AMNH gets go-ahead, but lawsuit looms


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Gilder Center expansion clears environmental review; community group promises court case to block project


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  • The American Museum of Natural History is poised to move forward with its $340 million Gilder Center expansion after clearing the city’s environmental review process, but could soon face a lawsuit from a local group seeking to halt the project. Rendering: American Museum of Natural History




The American Museum of Natural History has received approval from the Parks Department to move forward with its plan to build a 200,000 square foot expansion, a portion of which will occupy what is now Theodore Roosevelt Park. The city approval marks the end of a long and contentious environmental review process, during which the museum’s plans were met with consistent criticism from neighbors and local groups opposing the project. With the museum now poised to move forward with the Richard Gilder Center for Science, Education, and Innovation, one opposition group has announced its intention to take the museum to court to block the expansion.

“We feel that we have a very strong case that what the museum is trying to do is illegal,” said Laura Messersmith, co-president of Community United to Protect Theodore Roosevelt Park. The group has retained land-use attorney Michael Hiller and intends to file a lawsuit “in the near future,” Messersmith said. “We will be moving quickly, because we expect the American Museum of Natural History to try to move quickly,” she said.

Messersmith and Community United believe that because the Gilder Center will stand on what is now public park land, the project should have been subjected to the city’s Uniform Land Use Review Procedure. “I think it’s clear that the museum thinks that they own that park, but that’s not the case,” Messersmith said.

The $340 million Gilder Center project, which museum officials hope to complete by 2020, would add new exhibition and educational facilities to the museum, as well as improve circulation routes for visitors within the complex. The Gilder Center would sit on the west side of the museum, occupying a quarter-acre of what is now Theodore Roosevelt Park, and include a new entrance to the museum facing Columbus Avenue.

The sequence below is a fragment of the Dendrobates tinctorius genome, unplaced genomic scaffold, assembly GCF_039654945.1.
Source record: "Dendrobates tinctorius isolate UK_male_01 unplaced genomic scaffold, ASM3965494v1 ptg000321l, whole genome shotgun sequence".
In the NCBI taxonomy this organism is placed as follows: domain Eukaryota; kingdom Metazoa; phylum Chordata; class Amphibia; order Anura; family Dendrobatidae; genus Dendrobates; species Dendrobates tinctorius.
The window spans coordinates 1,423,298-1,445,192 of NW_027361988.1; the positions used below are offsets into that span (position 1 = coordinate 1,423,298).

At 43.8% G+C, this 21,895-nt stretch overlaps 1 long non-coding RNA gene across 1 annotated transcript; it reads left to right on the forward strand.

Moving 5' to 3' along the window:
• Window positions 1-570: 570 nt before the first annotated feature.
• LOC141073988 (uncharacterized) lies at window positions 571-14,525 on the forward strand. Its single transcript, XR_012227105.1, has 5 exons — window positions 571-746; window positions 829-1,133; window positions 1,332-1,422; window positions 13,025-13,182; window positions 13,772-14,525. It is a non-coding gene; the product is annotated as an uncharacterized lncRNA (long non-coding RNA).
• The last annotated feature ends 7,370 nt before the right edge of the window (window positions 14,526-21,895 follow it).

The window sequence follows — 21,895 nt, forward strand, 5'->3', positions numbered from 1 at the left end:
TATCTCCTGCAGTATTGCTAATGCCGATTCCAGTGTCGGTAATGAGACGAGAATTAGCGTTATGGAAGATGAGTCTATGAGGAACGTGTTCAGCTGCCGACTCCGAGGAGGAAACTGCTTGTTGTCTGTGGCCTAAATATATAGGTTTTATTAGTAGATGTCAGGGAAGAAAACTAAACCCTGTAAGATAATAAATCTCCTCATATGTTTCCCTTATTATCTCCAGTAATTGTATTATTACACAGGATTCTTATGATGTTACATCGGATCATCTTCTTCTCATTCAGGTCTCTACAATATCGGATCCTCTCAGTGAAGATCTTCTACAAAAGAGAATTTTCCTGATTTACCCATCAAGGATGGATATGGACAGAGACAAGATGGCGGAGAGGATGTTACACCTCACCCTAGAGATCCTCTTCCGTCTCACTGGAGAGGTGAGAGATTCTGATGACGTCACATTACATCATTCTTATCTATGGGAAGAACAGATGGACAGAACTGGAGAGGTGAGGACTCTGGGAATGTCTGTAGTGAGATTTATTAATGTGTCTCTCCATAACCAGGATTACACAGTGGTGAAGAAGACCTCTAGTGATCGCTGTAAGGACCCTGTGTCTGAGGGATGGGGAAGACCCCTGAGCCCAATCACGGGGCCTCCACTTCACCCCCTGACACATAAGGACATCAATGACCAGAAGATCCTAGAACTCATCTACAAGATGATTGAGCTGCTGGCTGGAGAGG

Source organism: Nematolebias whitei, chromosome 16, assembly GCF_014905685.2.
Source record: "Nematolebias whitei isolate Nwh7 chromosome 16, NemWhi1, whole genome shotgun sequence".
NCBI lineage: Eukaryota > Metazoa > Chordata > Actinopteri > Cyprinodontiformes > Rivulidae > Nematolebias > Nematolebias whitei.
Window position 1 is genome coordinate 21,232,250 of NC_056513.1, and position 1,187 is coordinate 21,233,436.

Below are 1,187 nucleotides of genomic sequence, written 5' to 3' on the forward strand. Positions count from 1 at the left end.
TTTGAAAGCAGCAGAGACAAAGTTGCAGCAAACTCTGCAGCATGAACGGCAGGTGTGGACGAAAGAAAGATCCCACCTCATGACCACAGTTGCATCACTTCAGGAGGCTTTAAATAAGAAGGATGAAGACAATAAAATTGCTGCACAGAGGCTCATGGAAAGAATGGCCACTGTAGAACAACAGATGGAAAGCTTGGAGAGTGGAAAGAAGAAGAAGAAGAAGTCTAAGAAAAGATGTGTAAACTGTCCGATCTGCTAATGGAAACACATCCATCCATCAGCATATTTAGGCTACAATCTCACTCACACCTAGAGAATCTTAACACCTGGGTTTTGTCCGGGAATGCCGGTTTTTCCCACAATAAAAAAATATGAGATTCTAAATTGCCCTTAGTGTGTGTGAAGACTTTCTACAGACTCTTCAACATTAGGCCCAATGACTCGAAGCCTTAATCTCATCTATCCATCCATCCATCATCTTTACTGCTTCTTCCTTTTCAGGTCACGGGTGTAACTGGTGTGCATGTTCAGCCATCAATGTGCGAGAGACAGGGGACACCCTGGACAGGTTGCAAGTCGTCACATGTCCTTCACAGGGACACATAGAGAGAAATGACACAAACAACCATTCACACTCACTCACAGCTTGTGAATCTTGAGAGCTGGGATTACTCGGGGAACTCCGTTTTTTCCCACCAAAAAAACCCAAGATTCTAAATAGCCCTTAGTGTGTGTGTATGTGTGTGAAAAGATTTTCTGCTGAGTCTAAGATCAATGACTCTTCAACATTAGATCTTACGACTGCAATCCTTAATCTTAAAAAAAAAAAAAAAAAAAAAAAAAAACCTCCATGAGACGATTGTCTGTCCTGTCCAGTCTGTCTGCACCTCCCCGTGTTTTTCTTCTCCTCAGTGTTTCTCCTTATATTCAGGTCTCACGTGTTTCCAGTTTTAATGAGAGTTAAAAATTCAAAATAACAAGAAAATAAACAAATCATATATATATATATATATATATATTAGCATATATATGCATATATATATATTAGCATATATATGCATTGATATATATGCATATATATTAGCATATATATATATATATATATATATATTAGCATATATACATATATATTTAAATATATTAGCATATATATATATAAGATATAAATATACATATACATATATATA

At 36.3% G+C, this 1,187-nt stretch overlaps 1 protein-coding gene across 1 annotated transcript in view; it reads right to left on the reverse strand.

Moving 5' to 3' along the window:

Community United and others opposing the project have cited an array of concerns with the museum’s plans, including complaints regarding the loss of public parkland and trees, increased pedestrian and vehicle traffic as a result of the new entrance, and the presence at the site of toxins that they claim could be released from the soil during construction. In a press release announcing its intention to file a lawsuit, Community United accused the museum’s administration of “glossing over the inconvenient facts of the project and avoiding legitimate accusations that it has no idea how to avoid the dangers from disturbed toxic substances.”

The final environmental impact statement on the project issued by the Park Department last month addresses many of the criticisms and details steps intended to mitigate potential adverse impacts — including the potential release of hazardous materials, which it says can be controlled through “measures commonly used at construction sites throughout New York City” — but Community United has criticized the statement as “incomplete,” claiming it provides insufficient detail regarding health and safety.

In an emailed statement, museum spokesperson Scott Rohan wrote, “Community United’s press release is unfounded and contrary to the comprehensive environmental review undertaken over the course of several years. As set forth in the Final Environmental Impact Statement, the project will not pose any public health risks with respect to hazardous materials. Materials of similar type and extent are commonly found at construction sites throughout New York City and can be controlled through the use of well-accepted remedial measures, which were reviewed and approved by the New York City Department of Environmental Protection.”

“To date, the Museum has not been served with a lawsuit,” the statement continued. “If and when a suit is filed, the Museum will respond at the appropriate time in the appropriate forum.”





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